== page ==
The opinion of the court was delivered by: Mihm, District Judge.
Plaintiffs brought this action for declaratory relief, injunctive
relief and nominal damages pursuant to 42 U.S.C. § 1983 and 1988,
alleging deprivation of their First Amendment rights. Pending before the
Court are Cross-Motions for Summary Judgment. For the reasons stated
below, Plaintiffs' Motion for Summary Judgment is denied to the extent it
challenges the regulation in effect at the present time; Defendants'
Motion for Summary Judgment is granted as to the existing regulation and
reserved as to the previous regulation.
The Court recognizes the parties' concerns over this lawsuit as a
whole. However, because another school year has begun, the Court felt it
was necessary first to address the questions regarding the present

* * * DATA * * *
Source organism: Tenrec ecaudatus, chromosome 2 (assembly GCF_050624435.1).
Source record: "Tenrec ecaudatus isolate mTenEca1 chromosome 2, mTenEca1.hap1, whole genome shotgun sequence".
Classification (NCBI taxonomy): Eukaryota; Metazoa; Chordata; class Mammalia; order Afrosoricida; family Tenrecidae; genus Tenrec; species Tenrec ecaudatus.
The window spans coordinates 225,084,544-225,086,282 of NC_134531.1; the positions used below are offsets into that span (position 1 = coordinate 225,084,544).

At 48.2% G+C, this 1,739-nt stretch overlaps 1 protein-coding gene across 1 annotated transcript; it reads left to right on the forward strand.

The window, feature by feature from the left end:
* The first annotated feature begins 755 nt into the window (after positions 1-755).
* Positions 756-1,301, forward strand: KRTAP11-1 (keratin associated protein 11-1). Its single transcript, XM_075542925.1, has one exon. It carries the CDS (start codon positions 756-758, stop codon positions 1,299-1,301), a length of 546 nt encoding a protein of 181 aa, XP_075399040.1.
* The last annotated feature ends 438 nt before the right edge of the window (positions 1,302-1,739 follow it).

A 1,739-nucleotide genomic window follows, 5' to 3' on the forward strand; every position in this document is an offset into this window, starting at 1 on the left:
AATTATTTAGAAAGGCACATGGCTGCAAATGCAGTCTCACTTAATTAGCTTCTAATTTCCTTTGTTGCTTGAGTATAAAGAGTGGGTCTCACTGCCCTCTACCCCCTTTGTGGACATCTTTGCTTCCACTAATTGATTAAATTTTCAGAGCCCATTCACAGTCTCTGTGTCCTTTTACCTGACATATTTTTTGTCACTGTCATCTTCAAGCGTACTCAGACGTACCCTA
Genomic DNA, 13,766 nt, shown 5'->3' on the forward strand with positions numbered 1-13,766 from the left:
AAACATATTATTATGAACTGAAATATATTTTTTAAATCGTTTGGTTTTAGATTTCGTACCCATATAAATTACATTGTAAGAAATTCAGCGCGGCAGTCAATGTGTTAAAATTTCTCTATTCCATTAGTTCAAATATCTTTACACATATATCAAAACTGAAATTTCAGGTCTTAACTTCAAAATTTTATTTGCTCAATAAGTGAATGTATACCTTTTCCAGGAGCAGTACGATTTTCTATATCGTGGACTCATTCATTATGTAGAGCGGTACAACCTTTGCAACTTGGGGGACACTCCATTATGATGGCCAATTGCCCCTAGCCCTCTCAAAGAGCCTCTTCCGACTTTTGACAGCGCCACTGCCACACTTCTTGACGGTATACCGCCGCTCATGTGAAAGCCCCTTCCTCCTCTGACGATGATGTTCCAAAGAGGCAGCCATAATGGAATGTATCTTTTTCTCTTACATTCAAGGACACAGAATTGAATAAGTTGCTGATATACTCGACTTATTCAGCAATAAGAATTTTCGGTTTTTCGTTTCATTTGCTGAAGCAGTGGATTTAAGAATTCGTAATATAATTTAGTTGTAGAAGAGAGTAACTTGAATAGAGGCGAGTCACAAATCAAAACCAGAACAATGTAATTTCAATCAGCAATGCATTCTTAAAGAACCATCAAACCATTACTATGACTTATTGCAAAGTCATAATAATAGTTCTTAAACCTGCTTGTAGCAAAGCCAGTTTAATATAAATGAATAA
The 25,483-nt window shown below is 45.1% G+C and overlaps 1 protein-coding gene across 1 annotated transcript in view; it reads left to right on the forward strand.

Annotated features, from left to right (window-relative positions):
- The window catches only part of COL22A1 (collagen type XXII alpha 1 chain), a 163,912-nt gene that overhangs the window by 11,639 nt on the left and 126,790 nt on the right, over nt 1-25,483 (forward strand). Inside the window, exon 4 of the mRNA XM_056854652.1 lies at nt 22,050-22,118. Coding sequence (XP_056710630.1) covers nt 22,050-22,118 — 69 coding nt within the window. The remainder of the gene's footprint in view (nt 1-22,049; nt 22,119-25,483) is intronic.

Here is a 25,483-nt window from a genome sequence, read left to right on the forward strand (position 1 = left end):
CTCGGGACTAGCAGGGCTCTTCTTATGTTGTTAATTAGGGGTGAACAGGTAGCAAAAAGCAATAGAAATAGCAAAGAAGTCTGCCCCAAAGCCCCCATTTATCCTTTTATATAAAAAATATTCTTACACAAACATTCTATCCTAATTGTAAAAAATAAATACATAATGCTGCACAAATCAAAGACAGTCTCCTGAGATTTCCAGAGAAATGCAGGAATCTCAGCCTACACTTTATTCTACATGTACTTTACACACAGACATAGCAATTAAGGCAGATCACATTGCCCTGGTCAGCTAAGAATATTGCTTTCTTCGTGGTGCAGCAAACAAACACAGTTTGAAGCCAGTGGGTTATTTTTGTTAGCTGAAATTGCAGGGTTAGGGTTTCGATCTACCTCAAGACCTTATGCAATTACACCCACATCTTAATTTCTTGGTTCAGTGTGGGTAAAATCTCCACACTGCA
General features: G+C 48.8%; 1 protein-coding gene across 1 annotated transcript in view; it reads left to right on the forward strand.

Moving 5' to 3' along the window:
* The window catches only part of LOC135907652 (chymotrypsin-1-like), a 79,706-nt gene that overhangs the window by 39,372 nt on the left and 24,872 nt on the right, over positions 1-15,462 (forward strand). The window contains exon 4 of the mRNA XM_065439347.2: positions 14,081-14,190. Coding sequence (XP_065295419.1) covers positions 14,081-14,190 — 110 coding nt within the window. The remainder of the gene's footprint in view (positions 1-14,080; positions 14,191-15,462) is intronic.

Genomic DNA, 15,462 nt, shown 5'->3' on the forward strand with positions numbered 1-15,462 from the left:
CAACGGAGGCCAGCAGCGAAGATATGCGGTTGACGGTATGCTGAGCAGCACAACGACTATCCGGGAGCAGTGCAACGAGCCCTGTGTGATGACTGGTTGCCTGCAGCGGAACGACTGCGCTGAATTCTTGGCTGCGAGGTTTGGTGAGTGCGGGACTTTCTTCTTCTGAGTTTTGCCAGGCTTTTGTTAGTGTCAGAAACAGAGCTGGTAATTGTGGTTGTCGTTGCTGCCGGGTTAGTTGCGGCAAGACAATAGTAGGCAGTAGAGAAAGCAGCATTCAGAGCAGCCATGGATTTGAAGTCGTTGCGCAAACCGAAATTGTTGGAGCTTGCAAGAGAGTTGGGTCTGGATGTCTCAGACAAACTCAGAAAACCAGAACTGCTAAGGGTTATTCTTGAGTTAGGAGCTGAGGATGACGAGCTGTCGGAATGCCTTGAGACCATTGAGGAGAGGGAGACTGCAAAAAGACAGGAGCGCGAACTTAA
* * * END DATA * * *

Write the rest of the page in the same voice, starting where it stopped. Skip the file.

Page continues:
regulation. The parties may rest assured that the balance of the Motions
will be decided as quickly as possible.
At the time of the events discussed herein, the four Plaintiffs were
students at Moline High School. Keith Schwab had been the school
principal for four years, serving as the chief supervisory and
administrative officer of the school building. Mary Foster was the
associate school principal.
On October 19, 1987, Schwab was in Chicago attending a meeting, and
Mary Foster was acting principal. On that day, three of the Plaintiffs
passed out copies of a non-denominational religious publication entitled
Issues and Answers in school hallways before classes began. According to
one of the Plaintiffs, another student reported to a hall monitor that
the paper was being distributed, and the moniter informed Foster. Foster
called Plaintiff David Nelson into her office during the middle of the
first class period, looked over the magazine and told him that it was her
understanding that he could not distribute it at school.
The Plaintiffs made no further attempts to distribute additional copies